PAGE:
John bowled into the science lab a little late, did a couple of laps and then leaned against one of the benches with a wide smile on his face.
I didn’t teach him but I had heard about him. He was from a single-parent family with a Nigerian background and he’d almost been excluded from school earlier that year. It was the Easter holiday and I was running a revision class for the Year 9 Science SATs – this was a standardised test that has since been abandoned in England.
These revision classes were important to me. We were a school that was working hard to turn itself around. We were carrying two permanent vacancies in our science department that were filled by an ever-changing roll-call of substitute teachers. The revision class was a chance to tie this together for some of our kids and, as head of science, I knew that this work was excellent preparation for the later GCSE’s.
Despite his demeanor, I took John’s attendance at this optional revision class to be a good sign. I went in hard with my no-nonsense act – it’s all an act – and John collected himself, sat down and began to participate.
A few months later, I observed a Year 10 science class of which John was now a member. The lesson was a little unruly and the teacher had no control over which students responded to verbal questions. John responded to most of them. They were all factual recall and John was mostly correct.
The class was group three out of five with group one being the highest performing science students and group five being the lowest. I spoke to the key stage coordinator who had put these groups together. The classes were meant to regularly change based upon test results but something odd was going on with John. He had missed a couple of tests and refused to complete another one. These were all factored-in as zeros rather than blanks and this had depressed his test score average. I made an awkward but obvious call and insisted that the grouping was redone. As a result, John moved up to group two.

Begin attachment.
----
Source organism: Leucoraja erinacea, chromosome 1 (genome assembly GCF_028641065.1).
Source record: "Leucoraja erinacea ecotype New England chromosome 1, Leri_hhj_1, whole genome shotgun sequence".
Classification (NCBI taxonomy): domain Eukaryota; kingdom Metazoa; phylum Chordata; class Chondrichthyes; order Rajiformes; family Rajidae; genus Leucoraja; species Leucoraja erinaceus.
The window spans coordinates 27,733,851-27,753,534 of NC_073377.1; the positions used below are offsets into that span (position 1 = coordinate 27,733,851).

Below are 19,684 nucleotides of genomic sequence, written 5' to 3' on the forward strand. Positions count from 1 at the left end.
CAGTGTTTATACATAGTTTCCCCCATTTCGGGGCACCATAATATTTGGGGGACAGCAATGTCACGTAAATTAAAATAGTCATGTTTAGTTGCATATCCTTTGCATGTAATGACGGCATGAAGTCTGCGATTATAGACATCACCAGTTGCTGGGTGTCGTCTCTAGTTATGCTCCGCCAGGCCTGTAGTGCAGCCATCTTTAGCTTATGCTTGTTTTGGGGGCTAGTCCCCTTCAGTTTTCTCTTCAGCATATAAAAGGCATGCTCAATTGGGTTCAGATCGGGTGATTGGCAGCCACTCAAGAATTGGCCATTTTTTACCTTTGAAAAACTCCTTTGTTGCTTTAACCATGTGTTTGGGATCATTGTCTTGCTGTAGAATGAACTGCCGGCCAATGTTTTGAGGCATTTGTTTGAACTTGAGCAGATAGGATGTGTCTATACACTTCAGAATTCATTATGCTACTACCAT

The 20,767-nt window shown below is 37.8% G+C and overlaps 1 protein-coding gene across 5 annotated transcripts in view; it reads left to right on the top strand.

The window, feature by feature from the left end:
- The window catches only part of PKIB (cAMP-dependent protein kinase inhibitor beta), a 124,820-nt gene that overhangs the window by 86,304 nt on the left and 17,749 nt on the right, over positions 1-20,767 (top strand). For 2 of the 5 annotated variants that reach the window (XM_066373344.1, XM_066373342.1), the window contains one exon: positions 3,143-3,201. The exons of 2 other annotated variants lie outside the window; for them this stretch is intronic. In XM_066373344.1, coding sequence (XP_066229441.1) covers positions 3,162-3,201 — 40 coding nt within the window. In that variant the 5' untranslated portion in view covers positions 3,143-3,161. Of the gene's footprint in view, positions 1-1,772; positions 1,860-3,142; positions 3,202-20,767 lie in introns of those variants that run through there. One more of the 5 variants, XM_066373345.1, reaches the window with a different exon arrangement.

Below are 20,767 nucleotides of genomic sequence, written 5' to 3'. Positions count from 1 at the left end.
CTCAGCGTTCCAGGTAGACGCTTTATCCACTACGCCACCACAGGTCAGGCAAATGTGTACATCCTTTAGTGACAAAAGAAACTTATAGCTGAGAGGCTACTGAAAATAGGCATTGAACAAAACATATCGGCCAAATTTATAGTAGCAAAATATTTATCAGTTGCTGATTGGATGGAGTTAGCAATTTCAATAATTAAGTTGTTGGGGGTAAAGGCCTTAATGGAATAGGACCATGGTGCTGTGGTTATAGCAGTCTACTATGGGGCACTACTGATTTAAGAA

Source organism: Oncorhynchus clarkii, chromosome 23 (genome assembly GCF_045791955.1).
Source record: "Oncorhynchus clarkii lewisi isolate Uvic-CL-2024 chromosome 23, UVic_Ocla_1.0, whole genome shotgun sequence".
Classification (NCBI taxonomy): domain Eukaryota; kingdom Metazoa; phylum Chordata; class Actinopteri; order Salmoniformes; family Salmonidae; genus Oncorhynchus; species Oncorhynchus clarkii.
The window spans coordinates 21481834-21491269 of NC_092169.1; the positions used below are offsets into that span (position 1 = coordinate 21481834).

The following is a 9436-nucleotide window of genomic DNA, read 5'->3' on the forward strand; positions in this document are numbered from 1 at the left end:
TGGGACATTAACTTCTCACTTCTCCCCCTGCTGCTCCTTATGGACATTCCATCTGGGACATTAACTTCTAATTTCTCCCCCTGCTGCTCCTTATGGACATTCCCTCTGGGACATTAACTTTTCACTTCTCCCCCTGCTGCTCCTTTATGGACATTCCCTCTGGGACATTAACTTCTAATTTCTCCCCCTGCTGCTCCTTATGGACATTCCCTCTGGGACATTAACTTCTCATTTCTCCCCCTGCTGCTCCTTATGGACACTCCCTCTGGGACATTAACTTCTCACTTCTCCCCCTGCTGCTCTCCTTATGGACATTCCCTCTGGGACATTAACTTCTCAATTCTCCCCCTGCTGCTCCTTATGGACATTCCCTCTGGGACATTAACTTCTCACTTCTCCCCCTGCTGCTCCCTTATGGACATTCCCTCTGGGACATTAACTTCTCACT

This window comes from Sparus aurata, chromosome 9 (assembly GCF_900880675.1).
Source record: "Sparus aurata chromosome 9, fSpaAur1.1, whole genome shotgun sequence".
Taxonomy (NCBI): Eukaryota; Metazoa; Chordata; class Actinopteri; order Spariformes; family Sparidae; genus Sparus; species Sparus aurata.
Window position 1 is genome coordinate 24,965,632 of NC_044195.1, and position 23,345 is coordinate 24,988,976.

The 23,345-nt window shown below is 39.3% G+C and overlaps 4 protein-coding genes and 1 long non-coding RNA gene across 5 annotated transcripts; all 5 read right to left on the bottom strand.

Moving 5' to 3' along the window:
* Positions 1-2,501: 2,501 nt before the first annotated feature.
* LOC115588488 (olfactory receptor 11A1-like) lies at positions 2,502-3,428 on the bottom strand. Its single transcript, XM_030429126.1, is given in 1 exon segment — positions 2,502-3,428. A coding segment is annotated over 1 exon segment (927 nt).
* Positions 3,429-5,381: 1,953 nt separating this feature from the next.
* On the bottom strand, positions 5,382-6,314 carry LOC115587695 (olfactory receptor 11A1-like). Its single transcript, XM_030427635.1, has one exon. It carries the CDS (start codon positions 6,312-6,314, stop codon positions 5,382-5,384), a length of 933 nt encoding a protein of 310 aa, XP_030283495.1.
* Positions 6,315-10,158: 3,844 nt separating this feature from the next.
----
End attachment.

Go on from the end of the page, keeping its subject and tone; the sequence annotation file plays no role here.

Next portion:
A few months after that, John appeared on my own class list. That year I was teaching a top group in Year 10 (I feel the need to justify myself here and point out that I had a range of classes, including a lower group in Year 9). I taught John physics and some chemistry whilst my partner teacher taught biology and the rest of the chemistry to the same class. John seemed a little different to me now. He was quieter; more serious.
I took the same group through to Year 11 and John eventually gained A* grades in GCSE science. He opted to take physics at A-Level and so my relationship with him continued. But something quite unusual had started to happen.
John was organising the other students. He arranged study sessions where they would work through homework or revision together. He would come to class with lists of questions which prompted me to include a questions session at the start of each lesson – something I still do now. He was doing pretty well and we discussed his university options. I had studied at Cambridge and he showed an interest, so we sent him along to the open day.
He came back with a story. John had attended the open day with other students from the physics class who were ethnically very diverse. There were students with family origins in Somalia and Arabic countries. They all went into a shop together to look at souvenirs and were followed around by the shopkeeper. I was appalled at this example of blatant racism but John thought it was funny. “They’ll have to get used to us,” he said.
And he meant it. John did well in his A-Levels and took up a place at Cambridge to study engineering. I’ve since lost track of him – I’m not great like that – but I hope he did well and is enjoying life.
I learnt a lot from that guy.
Note: I have changed John’s name